As you may have heard, a federal judge recently found Apple guilty of conspiring with five leading publishers to fix the price of ebooks in 2009 and 2010, a move that was intended to displace Amazon.com as the primary online marketplace for ebooks.
What this case most clearly shows is the extent to which these two businesses were willing to leverage their respective and often opposing business philosophies to achieve greater control over ebook market share. In this instance, both were equally well positioned to dominate, each having their own hardware (Amazon's Kindle to Apple's iPad) and consumer distribution channel (Amazon.com to iBookstore).
Amazon (much to nobody's surprise) chose effectively to lose money in exchange for market dominance by setting the average retail price of ebooks at $9.99, 16% to 28% less than the $12 to $14 wholesale price set by the publishers.
Apple (much to nobody's surprise) found this strategy to be antithetical to its core business ethos of creating healthy margins on their software, hardware and content, and sought to fight a different battle by colluding with the publishers to raise retail prices across the board.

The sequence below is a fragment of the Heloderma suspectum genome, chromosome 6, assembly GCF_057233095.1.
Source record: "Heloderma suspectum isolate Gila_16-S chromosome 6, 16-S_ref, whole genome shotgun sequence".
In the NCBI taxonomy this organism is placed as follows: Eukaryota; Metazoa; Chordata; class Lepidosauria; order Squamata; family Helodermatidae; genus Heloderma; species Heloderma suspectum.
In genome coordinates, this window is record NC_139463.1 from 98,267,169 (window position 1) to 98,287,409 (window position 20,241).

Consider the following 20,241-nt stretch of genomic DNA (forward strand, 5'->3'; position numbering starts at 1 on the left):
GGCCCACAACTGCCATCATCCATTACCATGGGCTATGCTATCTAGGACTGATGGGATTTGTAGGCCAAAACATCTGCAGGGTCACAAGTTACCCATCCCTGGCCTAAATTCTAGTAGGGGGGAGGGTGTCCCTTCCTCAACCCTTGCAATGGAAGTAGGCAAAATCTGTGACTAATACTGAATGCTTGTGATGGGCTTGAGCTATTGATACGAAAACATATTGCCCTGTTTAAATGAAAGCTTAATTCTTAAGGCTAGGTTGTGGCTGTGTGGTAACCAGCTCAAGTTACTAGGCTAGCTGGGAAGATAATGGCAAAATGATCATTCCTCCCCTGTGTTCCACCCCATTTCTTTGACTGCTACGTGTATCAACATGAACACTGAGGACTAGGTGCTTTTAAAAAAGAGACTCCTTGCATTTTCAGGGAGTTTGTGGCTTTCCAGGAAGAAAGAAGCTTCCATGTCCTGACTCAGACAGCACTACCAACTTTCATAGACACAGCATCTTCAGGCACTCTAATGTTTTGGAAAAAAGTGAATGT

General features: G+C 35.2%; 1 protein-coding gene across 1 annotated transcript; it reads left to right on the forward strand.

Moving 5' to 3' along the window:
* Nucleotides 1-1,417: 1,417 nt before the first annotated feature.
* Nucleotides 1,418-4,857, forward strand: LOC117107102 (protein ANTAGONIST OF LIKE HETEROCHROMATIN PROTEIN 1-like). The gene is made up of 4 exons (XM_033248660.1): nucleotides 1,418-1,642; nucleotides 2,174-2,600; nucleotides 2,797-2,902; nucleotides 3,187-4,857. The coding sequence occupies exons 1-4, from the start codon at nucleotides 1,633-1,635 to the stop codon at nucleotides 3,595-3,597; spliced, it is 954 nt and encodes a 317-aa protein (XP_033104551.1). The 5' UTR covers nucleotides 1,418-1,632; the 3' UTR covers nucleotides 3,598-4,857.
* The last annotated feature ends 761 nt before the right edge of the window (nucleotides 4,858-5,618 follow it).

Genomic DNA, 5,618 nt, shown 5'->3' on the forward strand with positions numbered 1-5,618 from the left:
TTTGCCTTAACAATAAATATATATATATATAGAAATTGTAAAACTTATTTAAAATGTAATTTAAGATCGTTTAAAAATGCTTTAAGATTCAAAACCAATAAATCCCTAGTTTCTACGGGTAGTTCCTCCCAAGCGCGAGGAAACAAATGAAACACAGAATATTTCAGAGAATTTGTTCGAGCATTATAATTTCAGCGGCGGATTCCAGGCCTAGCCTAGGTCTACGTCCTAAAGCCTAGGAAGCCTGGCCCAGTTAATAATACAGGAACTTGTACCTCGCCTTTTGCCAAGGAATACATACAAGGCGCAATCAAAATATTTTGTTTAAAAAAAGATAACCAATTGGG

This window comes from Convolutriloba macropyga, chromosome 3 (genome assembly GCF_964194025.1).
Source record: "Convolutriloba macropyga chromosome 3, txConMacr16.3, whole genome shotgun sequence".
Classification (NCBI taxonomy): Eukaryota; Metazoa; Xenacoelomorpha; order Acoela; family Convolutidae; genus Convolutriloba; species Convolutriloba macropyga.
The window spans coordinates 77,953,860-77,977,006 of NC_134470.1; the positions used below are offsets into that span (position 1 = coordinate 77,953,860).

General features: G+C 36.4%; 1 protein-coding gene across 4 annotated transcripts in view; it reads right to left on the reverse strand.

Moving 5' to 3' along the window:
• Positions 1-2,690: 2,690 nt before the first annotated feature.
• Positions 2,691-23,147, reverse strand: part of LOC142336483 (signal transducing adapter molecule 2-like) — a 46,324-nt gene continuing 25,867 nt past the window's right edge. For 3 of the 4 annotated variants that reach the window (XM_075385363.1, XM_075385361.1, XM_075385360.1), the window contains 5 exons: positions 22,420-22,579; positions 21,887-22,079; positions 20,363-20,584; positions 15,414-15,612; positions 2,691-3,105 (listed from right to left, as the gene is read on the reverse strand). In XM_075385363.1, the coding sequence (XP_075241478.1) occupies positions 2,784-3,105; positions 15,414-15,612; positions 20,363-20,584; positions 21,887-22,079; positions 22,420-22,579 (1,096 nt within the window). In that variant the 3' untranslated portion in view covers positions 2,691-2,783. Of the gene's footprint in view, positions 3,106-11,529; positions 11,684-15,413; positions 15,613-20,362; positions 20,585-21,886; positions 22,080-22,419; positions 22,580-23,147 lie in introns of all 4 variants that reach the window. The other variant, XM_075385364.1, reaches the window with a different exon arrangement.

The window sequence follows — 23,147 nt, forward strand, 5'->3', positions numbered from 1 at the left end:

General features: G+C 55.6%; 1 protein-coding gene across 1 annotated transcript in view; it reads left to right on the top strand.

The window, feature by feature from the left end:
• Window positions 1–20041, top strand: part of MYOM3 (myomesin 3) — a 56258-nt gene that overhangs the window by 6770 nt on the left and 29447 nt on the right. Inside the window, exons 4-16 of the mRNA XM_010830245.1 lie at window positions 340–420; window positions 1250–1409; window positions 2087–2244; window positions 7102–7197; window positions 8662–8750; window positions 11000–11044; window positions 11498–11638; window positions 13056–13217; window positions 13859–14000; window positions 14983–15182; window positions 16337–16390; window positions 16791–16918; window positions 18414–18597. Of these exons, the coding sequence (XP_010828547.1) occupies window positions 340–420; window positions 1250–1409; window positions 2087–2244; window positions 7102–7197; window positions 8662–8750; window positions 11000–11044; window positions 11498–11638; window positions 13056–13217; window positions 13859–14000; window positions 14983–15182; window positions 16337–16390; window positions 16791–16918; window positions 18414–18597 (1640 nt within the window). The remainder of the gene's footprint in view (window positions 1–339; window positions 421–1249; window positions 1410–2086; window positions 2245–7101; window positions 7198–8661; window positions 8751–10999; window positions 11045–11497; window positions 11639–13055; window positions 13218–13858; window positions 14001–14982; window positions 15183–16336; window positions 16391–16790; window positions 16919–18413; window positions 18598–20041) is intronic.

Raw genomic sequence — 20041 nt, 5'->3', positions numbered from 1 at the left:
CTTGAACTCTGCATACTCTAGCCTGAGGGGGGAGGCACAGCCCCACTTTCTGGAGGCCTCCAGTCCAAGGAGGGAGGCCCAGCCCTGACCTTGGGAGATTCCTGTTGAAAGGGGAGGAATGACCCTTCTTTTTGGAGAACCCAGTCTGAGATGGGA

The publishers, of course, were very much stuck in the middle of two giant rocks the size of Mount Rushmore. Since they were still being paid current wholesale prices by Amazon, everything was good at the moment, however they understandably feared the $9.99 consumer price to be unsustainable in the long-term.
Apple's offer for publishers to set retail prices at $12.99 to $14.99 and to take 70 percent of the revenue, between $9 and $10.50, actually lowered the publishers overall profits but provided them with what they believed to be a more sustainable foreseeable market.
In the end it appears that the judge's ruling was a win for consumers of ebooks and yet another shining example of the ongoing battle between Amazon's and Apple's competing business models.